from The American Heritage® Dictionary of the English Language, 4th Edition
- See Mont Blanc.
from Wiktionary, Creative Commons Attribution/Share-Alike License
- proper n. The highest mountain in France
from WordNet 3.0 Copyright 2006 by Princeton University. All rights reserved.
- n. the highest mountain peak in the Alps; on the border between France and Italy to the south of Geneva (15,781 feet high)
I'm surprised that the chestnut puree cake was called Mont Blanc in Locarno, since when I thought it was called that my Swiss friends were like "huh?"
The morning, however, was beautifully clear and bright; and Mont Blanc, which is perceptible even from the low level of the river, was without a cloud.
I made several American friends at that Inn, who all called Mont Blanc
The French always call Mont Blanc _the_ Mont Blanc, and for _all clear and in plain view_ they say _all uncovered_.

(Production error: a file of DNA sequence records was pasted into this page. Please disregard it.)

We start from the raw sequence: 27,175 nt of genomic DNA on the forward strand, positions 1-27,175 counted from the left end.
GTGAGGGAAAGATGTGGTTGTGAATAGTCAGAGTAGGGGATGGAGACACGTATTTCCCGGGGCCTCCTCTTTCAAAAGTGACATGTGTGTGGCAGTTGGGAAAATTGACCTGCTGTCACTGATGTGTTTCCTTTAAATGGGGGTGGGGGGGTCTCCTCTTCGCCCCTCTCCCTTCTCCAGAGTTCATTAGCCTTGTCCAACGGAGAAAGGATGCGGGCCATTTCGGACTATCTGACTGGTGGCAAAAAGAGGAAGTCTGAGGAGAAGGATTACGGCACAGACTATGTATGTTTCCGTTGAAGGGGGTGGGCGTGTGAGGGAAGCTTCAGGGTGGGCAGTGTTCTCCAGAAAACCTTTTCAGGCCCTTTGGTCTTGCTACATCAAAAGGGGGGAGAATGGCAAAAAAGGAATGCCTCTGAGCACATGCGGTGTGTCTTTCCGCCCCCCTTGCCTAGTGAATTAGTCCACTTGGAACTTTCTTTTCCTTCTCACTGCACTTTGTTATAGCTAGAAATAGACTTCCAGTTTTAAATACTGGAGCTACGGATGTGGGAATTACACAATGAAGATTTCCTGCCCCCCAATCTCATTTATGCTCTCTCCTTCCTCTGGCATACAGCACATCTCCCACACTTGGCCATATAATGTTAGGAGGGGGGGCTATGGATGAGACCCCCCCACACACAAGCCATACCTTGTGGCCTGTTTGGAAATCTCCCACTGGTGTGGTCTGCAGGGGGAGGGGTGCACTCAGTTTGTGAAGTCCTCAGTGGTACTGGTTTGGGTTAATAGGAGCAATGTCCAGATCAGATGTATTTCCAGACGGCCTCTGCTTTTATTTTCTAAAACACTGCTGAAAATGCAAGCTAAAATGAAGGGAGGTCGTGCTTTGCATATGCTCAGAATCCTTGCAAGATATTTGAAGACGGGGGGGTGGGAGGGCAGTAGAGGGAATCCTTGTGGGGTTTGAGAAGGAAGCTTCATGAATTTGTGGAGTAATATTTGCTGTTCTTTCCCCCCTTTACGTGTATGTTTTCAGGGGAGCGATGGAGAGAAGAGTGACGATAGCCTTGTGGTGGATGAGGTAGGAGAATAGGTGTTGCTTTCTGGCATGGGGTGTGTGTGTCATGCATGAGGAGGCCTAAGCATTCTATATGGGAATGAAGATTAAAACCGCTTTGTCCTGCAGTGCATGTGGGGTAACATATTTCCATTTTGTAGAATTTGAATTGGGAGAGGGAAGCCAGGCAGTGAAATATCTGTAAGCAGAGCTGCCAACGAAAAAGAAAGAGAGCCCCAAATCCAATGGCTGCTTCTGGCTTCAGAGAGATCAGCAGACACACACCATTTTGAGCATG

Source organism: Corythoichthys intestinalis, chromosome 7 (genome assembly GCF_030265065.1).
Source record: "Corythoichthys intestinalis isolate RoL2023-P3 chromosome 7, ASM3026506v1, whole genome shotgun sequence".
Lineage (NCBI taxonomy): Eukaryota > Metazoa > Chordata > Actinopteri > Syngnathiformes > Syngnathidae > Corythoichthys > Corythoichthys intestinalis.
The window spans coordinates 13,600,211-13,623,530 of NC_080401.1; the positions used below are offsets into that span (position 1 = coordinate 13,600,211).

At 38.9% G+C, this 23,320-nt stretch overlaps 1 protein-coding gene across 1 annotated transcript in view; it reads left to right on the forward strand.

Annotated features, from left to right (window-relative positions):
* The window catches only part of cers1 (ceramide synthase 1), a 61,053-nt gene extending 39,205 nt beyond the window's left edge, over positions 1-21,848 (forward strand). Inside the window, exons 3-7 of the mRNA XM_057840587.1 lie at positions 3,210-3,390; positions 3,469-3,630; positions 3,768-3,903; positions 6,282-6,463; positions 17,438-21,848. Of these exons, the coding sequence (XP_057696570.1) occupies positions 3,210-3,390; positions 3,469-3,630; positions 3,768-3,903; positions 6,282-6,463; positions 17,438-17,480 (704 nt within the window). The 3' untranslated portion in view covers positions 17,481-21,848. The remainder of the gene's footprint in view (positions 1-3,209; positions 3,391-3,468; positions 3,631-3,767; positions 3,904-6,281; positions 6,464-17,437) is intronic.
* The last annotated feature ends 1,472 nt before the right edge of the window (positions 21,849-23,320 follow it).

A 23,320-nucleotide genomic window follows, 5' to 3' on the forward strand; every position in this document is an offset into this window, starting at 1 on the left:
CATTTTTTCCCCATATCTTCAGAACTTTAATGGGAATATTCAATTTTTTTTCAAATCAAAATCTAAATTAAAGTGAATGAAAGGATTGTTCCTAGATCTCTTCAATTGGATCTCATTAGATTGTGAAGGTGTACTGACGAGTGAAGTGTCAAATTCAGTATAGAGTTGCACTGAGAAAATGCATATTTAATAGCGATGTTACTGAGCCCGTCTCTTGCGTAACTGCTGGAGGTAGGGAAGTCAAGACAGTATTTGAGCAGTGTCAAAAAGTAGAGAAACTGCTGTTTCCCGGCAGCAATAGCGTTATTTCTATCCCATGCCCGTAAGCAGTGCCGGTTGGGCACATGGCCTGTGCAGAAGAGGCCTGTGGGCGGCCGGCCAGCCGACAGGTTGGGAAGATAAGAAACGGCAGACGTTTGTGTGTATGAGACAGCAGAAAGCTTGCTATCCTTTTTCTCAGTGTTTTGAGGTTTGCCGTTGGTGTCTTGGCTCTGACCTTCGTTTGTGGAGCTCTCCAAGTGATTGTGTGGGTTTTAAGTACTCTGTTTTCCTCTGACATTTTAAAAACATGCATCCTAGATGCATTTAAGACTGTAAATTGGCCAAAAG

It was the highest I'd ever been in a mountain range at over 3800 meters, but even that was 1000 meters less than Mont Blanc, which isn't even close to the highest peaks in the world.
Tea-licious Mont Blanc, which is an original product for the Japanese market, features sweat chestnuts and sponge cake together with Earl Gray tea flavored ice cream.
Geneva, and Mont Blanc which is the highest point of the Alps. Bringing back the conversation to Italian literature, he began to talk nonsense with much wit and learning, but always concluding with a false judgment.
There is a vast towering pure white, 'Mont Blanc', which has the biggest flowers of all, which are very wide and open.
I think I probably will do another ultra, I’m just now sure where or when yet, but right now I’m enjoying just running for the hell of it and sorting out the last details for our Tour du Mont Blanc holiday we’re walking it, not doing the crazy ultratrail du Mont Blanc which is only a week away…..but I am debating whether to pack my shiny new Nike Lunarglides in my rucksack shiny shoes...mmmmm!
Letters from Switzerland ": 'The poem entitled" Mont Blanc "is written by the author of the two letters from Chamouni and Vevai.
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